her story. When I sent her my father from NM as I could no longer care for both my mother with COPD and my two little kids and my fathers failing mind, she had just moved to upstate NY in the country with her husband and New Baby. Well, her husband leaves immediately and so her memorable winter story begins. The parallels she draws as her daughter learns and my father forgets are intriguing. She extrapolates humor at every corner and as the NY Times review and others say what could have been a scathing self pity party is actually a lovely story of courage, memories and hope. My father had a Ph.D. in Economics and is a Professor Emeritus from NM, Dr. Sanford Cohen. This message is honor of him.
Thanks for letting me share.
By Anonymous on Thursday, June 26, 2003 - 11:28 pm:
thank you for sharing... and bless your heart!
By Anonymous on Monday, November 24, 2003 - 02:07 pm:
CAREGIVERS OF FAMILY MEMBERS WITH DEMENTIA EXPERIENCE MORE HEALTH PROBLEMS THAN NONCAREGIVERS, ACCORDING TO FIRST TIME REVIEW OF THE RESEARCH
Higher Level of Stress Hormones and Lower Antibody Production Increase Risk for Diabetes, Hypertension and Influenza
WASHINGTON – More than five million caregivers of persons with dementia exist in the United States (AARP, 1988) and no quantitative review has been conducted on the physical health correlates of caring for a family member with dementia until now. In a meta-analysis of 23 studies examining self-reported health and physiological functioning in caregivers of persons with dementia, researchers found that caregivers had higher stress hormones, lower resistance to some viruses and reported poorer health than noncaregivers who were similar in age and sex. This finding is reported on in the November issue of Psychological Bulletin, published by the American Psychological Association (APA).
Psychologist Peter P. Vitaliano, Ph.D., of the University of Washington and colleagues examined 23 studies involving 3,072 participants – ages 55 to 75 years – over a 38 year period to compare the physical health of caregivers demographically matched with noncaregivers on 11 health categories – self-reported health, chronic illnesses, physical symptoms, medication use, health service use, functional cellular immunity, antibodies, enumerative immunity, stress hormones, cardiovascular function and metabolic function. The authors found that caregivers had a 23 percent higher level of stress hormones and a 15 percent lower level of antibody responses than noncaregivers.
Overtime, caregivers’ elevated stress hormones can lead to physiological problems such as elevated blood pressure and glucose levels, said Dr. Vitaliano, which can increase their risk for hypertension and diabetes. Furthermore, poorer antibody production for older caregivers may also increase their risk for influenza even if they receive flu shots, said Vitaliano.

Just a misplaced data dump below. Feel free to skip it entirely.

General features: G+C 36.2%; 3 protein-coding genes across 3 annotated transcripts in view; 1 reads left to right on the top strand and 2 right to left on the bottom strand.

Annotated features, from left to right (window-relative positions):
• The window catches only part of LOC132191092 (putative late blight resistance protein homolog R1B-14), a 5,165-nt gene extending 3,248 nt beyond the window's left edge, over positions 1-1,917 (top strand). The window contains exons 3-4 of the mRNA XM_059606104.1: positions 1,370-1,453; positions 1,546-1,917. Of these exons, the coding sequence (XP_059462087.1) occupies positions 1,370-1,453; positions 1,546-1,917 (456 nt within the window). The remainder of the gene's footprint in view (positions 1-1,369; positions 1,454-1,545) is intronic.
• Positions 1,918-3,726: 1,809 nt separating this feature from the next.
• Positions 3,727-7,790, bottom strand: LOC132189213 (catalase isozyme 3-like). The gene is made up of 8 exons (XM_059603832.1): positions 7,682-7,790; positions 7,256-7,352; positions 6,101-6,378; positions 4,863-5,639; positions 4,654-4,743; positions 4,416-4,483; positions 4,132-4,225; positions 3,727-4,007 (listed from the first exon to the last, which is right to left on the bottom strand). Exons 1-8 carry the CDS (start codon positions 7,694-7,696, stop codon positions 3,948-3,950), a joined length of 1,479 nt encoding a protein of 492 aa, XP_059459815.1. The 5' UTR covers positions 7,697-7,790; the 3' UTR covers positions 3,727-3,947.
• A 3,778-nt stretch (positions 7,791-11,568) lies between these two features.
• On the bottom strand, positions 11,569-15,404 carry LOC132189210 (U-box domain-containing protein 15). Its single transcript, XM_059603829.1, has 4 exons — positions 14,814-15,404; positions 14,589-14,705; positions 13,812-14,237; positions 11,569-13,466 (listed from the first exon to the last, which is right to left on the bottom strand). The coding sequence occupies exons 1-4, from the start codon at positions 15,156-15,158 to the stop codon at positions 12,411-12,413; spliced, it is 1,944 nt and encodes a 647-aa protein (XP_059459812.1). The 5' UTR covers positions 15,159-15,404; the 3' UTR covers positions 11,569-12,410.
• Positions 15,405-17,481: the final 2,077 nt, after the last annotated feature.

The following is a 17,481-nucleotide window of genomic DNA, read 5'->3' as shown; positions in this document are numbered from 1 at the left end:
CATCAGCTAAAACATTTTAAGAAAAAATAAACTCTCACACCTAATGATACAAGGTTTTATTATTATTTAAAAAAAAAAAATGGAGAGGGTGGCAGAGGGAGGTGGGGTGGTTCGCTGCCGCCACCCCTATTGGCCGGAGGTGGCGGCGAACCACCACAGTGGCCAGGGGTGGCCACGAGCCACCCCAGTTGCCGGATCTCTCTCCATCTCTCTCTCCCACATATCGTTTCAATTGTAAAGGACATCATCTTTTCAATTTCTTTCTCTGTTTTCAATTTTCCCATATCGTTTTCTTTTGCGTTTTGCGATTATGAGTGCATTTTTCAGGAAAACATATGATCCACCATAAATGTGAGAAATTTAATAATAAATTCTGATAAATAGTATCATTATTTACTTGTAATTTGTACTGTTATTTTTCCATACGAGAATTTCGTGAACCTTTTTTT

Female caregivers reported more health problems but they did not exhibit higher hormone, cardiovascular or metabolic disease risk than male caregivers, said the authors. “Women report more health problems than men in many situations,” explain the authors. “This may be because women are more aware of their problems and are more likely to report them when they exist. This finding may not be unique to caregiving.” Also, reported health is strongly related to psychological distress, which say the authors, is higher in women than men, and likewise reported more by female caregivers than male caregivers.
Older caregivers also reported more health problems than younger caregivers but did not differ with the younger caregivers in physiological risk. A reason for this, say the authors, is that as age increases, reports of physical illness and disabilities also increase and they are related to general distress and the distress of caring for an ill spouse or family member.
According to the authors, this meta-analysis does not allow one to infer definitively that caregiving is hazardous to one’s health but does have clinical implications for the millions of caregivers. “As the population ages, caregivers will play an even greater role in society and interventions that help caregivers maintain their health will not only benefit the care recipients but society as well,” said Dr. Vitaliano.
Article: “Is Caregiving Hazardous to One’s Physical Health? A Meta-Analysis,” Peter P. Vitaliano, Ph.D., and James M. Scanlan, Ph.D., University of Washington; Jianping Zhang, Ph.D., Indiana University-Purdue University, Indianapolis; Psychological Bulletin, 129, No. 6.
Full text of the article is available from the APA Public Affairs Office or at http://www.apa.org/releases/caregiving_article.pdf
Reporters: Peter P. Vitaliano, PhD can be reached by phone at (206) 543-8397 or by Email
The American Psychological Association (APA), in Washington, DC, is the largest scientific and professional organization representing psychology in the United States and is the world’s largest association of psychologists. APA’s membership includes more than 150,000 researchers, educators, clinicians, consultants and students. Through its divisions in 53 subfields of psychology and affiliations with 60 state, territorial and Canadian provincial associations, APA works to advance psychology as a science, as a profession and as a means of promoting health, education and human welfare.
# # #